It is the unethical practice of revealing one contractor’s bid to another in an attempt to negotiate a lower price. This practice undermines trust and fairness in the bidding process, and it can lead to substandard work as contractors cut corners to reduce costs. 

To address bid shopping, project owners and contractors should uphold the confidentiality of bids and focus on open and honest communication in their dealings.

Bid Rigging

As the name suggests, bid rigging is a highly unethical and illegal practice where contractors collude to manipulate the bidding process, eliminating competition and inflating prices. 

This harmful behavior not only harms project owners but also undermines the public interest and can violate antitrust laws and regulations. 

To combat bid rigging, it’s essential for authorities to actively monitor and enforce fair competition in the construction industry, and contractors must commit to ethical and transparent business practices.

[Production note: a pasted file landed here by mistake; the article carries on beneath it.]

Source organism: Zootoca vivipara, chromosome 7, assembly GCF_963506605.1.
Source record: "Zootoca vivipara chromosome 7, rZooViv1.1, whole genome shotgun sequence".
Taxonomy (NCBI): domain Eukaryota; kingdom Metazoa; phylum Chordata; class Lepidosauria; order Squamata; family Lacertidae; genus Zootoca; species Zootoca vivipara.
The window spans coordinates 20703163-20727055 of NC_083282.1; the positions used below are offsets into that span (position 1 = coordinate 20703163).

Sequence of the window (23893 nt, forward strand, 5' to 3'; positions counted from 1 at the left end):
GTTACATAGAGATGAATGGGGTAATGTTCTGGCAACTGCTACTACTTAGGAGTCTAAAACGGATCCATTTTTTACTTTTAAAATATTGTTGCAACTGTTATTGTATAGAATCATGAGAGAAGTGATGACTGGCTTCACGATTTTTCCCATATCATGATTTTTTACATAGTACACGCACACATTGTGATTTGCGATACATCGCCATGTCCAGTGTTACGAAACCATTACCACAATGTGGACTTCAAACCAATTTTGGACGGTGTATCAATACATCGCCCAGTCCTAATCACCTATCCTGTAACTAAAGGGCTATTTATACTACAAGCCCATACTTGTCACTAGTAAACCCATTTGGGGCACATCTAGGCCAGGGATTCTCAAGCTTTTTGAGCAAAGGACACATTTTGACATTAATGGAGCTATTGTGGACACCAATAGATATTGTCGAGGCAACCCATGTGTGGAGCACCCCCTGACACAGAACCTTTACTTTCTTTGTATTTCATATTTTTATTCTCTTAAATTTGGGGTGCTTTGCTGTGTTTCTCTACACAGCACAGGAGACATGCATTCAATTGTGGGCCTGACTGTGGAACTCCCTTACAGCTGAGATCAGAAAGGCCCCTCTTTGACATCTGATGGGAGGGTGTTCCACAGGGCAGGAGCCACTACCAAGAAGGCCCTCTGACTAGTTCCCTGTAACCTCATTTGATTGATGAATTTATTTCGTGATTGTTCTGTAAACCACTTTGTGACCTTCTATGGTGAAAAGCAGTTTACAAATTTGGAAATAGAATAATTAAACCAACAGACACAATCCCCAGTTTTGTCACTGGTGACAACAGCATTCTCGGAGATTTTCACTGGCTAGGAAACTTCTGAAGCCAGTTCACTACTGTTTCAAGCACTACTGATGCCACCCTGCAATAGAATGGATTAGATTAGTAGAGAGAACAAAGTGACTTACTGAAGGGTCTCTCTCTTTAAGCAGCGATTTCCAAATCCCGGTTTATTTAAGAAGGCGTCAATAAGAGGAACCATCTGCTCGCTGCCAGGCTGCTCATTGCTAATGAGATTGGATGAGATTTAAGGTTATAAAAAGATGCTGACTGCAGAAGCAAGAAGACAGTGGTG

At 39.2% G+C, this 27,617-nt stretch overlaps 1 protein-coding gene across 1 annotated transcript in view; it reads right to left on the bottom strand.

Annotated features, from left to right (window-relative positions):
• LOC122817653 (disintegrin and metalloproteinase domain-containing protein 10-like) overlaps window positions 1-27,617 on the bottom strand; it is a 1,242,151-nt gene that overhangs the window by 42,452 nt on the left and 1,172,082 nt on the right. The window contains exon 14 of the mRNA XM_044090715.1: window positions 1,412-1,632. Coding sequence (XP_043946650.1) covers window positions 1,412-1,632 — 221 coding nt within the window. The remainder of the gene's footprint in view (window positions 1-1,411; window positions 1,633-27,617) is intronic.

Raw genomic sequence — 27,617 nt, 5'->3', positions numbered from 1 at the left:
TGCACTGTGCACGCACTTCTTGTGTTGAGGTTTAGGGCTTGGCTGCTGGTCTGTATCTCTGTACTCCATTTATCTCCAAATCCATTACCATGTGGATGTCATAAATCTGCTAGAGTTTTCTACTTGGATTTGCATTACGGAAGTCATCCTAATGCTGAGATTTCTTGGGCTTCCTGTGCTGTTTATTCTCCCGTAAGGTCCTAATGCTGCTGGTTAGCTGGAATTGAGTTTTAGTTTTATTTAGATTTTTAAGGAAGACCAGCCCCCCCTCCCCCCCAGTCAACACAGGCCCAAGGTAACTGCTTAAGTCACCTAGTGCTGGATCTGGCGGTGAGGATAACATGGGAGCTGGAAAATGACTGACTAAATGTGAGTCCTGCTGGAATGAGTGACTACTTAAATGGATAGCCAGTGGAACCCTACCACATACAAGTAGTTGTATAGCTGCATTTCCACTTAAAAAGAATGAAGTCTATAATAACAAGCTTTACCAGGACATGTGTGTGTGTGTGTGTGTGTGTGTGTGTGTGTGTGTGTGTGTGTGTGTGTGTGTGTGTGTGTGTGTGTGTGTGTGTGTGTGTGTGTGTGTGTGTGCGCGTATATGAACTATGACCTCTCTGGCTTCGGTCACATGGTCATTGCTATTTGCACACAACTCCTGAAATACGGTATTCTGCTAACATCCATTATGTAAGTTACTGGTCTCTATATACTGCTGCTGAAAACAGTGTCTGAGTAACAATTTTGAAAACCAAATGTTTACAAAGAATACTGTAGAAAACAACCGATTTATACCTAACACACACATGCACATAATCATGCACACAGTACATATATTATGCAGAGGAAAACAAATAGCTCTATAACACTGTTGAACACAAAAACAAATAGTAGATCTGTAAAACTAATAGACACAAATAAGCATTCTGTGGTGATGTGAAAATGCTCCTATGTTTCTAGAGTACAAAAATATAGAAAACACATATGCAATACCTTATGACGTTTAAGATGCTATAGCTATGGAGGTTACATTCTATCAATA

Bid Project Construction Best Practices

To ensure the success and integrity of the bidding process in construction, both project owners and contractors can adopt best practices that promote transparency, fairness, and collaboration. Here are enhanced best practices:

Thorough Research and Due Diligence

Before inviting bids, project owners need to do their homework. Understand what the project involves, look at the current market conditions, and consider any trends. This helps set reasonable expectations and decide if the project is doable.

Contractors need to really dig into everything about the project, the person who owns it, the other companies in the market, and any possible problems before they offer their bid. Understanding all this makes sure your offer is on point and helps avoid unexpected and expensive issues during construction.

Clear and Comprehensive Documentation